Once the radiologist left, I inserted the surgical lube. The radiologist communicated with me over a special microphone while in the other room. After I told her I was ready, she came back to adjust the magnetic plates on the machine above and below my pelvis while I lay back on the platform. This felt heavy, hard, and warm, but not painful or uncomfortable. She also gave me headphones to wear while the machine was running.

When the radiologist left and started the MRI machine, the first thing I noticed was how loud the machine was. The MRI machine makes loud banging, spinning, and clacking noises, which I admit made me feel a little nervous. If they are still loud with special soundproof headphones, I shudder to think how loud it would be without them! But the worst part was when the platform slid into the machine. The last thing she did was insert an IV tube, through which contrast would be pumped later in the scan.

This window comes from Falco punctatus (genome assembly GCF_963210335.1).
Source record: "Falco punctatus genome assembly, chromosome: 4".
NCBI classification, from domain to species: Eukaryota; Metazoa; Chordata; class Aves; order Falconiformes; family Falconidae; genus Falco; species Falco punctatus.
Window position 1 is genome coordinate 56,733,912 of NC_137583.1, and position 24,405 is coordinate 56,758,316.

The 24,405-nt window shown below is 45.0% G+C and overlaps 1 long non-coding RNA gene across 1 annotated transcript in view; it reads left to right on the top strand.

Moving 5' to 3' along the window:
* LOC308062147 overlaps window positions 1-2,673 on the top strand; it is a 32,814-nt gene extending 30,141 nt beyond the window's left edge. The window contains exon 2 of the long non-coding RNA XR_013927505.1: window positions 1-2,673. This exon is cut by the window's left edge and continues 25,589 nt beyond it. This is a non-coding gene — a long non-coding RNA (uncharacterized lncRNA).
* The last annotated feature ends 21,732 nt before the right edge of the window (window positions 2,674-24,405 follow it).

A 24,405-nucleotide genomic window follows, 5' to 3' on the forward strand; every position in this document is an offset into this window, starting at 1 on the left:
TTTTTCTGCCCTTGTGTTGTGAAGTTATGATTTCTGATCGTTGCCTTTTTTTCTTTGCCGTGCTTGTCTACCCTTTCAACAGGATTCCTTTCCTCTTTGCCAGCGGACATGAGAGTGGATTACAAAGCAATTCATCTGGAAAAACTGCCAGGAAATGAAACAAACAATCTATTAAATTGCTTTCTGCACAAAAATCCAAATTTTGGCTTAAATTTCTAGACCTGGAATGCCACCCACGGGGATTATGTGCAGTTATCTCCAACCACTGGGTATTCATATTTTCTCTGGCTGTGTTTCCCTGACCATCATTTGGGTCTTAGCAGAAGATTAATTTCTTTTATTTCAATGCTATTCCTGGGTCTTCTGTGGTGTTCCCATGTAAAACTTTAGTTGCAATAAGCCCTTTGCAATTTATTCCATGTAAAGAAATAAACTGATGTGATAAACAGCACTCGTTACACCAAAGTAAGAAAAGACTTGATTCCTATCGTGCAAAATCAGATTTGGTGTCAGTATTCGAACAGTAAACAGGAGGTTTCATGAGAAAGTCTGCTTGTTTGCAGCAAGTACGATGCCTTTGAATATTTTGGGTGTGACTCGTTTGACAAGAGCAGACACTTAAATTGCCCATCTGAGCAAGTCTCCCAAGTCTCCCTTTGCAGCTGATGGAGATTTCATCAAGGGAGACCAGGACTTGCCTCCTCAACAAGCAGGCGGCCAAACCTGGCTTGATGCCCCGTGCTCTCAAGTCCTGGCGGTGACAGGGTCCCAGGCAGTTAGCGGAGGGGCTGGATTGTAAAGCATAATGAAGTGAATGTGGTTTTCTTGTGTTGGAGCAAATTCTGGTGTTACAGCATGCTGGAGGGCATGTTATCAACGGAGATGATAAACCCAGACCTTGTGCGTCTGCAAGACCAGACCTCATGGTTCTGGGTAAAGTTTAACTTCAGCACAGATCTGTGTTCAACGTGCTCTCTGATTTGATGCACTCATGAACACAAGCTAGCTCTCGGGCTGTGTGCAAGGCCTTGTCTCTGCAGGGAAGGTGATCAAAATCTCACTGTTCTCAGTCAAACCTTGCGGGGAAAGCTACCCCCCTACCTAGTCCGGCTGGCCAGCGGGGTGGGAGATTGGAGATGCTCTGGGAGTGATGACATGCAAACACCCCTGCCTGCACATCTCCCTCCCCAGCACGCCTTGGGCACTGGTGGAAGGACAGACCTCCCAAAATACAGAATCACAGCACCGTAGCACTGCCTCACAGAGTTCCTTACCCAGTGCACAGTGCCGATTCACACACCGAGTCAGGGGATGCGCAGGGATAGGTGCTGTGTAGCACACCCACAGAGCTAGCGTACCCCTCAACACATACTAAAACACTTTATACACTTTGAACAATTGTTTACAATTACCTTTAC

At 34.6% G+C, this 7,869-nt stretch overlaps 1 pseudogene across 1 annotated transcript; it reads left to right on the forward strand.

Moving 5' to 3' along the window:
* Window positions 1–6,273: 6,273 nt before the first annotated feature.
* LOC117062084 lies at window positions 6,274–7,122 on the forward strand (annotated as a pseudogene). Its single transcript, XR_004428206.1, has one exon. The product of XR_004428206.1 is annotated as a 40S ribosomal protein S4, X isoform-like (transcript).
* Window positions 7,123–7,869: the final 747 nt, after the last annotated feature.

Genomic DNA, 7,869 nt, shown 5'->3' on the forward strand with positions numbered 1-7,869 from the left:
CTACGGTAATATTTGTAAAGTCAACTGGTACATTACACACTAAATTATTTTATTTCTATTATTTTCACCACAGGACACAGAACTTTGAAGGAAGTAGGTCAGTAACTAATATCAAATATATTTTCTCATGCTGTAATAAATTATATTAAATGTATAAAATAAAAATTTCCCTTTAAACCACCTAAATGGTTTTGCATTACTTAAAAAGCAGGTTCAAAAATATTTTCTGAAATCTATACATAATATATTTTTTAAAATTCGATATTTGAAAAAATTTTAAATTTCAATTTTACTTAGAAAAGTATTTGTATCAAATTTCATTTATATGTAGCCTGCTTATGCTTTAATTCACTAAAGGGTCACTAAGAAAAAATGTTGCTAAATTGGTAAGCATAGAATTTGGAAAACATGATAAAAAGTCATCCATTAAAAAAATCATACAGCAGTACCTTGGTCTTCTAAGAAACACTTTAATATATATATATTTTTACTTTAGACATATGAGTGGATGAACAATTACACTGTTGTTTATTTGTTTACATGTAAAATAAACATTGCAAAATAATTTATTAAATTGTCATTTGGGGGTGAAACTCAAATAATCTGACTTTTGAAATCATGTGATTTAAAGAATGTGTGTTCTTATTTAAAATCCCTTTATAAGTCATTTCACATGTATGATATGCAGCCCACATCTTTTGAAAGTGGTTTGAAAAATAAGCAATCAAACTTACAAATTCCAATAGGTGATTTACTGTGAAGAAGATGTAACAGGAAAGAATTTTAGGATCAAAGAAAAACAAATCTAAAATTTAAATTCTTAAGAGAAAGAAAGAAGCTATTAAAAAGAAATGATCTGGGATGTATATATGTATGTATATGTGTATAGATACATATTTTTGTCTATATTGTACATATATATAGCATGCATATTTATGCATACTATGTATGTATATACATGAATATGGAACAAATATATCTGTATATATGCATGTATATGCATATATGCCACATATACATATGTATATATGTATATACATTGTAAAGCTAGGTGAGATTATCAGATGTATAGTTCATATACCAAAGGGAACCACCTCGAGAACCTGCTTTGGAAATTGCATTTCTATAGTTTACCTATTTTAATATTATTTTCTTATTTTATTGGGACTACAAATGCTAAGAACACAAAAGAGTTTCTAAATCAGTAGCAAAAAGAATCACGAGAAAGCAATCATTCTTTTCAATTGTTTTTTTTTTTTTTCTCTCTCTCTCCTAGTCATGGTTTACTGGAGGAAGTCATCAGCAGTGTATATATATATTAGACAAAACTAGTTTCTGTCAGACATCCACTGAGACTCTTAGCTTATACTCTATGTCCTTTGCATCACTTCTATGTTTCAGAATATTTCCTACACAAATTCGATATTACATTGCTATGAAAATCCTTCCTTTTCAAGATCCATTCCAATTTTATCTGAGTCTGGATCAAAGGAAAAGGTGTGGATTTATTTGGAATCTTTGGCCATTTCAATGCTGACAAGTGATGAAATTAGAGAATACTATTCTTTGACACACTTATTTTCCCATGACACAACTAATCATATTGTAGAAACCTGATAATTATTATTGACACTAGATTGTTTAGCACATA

Like a CT scanner, an MRI machine looks like a big tube — but instead of being a small section of a tube like modern CT scanners, it’s much longer. When you’re inside it, it feels much smaller than it looks. My heart began to race with anxiety as I began to feel the claustrophobia, but I used breathing techniques from therapy to soothe myself. I closed my eyes, focused on my breathing, and tried to relax.